Churches still matter (even in Germany)
- 05.Jul ‘20
The numbers of “organized believers” drop not only because of “exoduses” but also due to the natural population decline. More and more elderly churchgoers pass away; fewere and fewer babies are born to Christian (or, at least, culturally so) parents; while Turkish immigrants, as one can expect, rarely baptize their children.
The Catholic church of Germany (KKD) is considered the most liberal n the Old World (and this pushes the most conservative away); while the lack of female clergy repels liberals. We are yet to see how the COVID-19 pandemic has affected the church, but some experts predict a decline in church attendance.
Religion, however, remains an important part of life for Germans, according to Strack.
There is an observable rise in the number of independent protestant communities like Baptists and Pentecontals, as well as Orthodox ones. Jews and Muslims have fared much better through the quarantine than Catholics or members of the Evangelical church of Germany (EKD).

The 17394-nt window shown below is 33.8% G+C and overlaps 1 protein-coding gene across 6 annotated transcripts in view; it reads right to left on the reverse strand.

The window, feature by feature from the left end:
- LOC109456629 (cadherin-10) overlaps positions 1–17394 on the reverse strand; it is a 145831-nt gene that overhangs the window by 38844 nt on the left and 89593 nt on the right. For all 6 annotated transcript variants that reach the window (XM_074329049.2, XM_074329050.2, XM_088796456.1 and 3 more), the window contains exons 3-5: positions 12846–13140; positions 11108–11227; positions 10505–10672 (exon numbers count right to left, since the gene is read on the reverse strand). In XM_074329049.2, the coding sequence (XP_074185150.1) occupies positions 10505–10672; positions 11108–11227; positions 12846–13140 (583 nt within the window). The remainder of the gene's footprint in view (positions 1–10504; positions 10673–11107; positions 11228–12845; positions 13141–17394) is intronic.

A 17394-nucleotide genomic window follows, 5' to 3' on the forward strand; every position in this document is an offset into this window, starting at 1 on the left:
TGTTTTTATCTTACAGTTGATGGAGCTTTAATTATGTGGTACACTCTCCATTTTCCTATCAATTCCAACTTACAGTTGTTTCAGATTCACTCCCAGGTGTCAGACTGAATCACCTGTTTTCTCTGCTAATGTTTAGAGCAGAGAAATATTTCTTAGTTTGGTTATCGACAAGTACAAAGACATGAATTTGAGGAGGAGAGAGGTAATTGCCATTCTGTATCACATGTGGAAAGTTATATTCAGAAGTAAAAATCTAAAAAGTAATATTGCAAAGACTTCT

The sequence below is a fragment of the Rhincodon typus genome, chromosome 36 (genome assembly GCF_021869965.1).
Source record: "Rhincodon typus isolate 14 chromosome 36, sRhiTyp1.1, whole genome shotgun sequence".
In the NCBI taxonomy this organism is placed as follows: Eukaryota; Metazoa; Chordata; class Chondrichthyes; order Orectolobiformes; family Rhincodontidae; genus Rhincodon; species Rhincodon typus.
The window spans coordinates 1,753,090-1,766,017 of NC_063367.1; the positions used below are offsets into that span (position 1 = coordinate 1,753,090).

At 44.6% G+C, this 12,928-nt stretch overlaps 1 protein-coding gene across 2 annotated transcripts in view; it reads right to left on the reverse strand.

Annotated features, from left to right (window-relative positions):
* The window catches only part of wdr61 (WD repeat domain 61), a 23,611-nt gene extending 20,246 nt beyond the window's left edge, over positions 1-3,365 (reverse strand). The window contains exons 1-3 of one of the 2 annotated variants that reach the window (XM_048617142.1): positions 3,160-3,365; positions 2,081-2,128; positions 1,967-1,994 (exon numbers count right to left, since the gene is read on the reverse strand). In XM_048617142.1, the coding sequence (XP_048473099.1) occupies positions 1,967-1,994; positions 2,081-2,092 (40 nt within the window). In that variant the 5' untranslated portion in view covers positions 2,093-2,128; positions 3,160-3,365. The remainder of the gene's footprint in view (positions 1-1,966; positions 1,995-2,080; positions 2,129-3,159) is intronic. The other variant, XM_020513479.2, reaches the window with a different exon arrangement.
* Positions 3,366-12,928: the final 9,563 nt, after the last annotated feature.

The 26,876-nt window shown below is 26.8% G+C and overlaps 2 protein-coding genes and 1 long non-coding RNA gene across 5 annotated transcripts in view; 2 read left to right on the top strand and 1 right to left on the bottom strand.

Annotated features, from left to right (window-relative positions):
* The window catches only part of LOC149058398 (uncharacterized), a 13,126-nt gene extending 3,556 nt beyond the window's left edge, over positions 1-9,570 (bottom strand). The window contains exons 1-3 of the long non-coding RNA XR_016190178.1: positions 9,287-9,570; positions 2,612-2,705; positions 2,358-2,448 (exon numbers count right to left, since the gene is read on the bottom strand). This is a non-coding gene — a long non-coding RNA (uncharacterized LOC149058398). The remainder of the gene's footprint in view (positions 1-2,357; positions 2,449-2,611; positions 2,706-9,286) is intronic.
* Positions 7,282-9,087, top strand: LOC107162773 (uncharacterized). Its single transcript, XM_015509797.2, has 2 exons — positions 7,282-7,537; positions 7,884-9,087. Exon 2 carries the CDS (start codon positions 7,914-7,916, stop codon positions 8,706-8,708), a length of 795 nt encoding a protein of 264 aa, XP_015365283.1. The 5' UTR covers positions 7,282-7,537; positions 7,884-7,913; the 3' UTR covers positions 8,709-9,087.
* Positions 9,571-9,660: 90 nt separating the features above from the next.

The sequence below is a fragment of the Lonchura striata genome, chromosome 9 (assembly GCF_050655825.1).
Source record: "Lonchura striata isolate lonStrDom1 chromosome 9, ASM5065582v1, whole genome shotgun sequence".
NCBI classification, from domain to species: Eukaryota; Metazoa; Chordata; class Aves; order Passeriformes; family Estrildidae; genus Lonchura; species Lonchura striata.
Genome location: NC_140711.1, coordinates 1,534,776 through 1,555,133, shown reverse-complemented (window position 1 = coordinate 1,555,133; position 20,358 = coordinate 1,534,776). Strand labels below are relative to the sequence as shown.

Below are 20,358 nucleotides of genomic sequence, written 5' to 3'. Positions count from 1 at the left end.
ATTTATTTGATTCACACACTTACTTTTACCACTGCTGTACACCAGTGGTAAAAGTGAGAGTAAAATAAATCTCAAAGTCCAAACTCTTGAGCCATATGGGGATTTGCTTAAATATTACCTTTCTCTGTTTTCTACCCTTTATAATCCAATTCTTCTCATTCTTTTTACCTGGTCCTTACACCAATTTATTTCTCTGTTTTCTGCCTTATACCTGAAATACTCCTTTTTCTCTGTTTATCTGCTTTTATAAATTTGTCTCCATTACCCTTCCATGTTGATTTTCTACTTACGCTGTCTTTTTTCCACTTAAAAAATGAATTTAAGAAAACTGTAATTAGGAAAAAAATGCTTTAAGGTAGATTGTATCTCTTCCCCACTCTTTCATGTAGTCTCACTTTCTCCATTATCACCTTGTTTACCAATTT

At the same time, mind you, Baptist, Orthodox, Muslim, etc. communities could boast much fewer organizational resources than KKD or EKD. What the former may lack in a well-developed system of nonprofits, historical buildings, affiliate university departments and school, they make up in grassroot connections typical of extended families. Could this be the secret of their resilience?
In any event, it is in religion that many find meaning and belonging – and Germany, regardless of the all-European secularization trend, is no exception here.
We can also add that expats – be they Romanian or Nigerian of origin – often use church communities as a way to connect with their compatriots. This glues congregations together better than the traditional German “Pfarrgemeinde” model.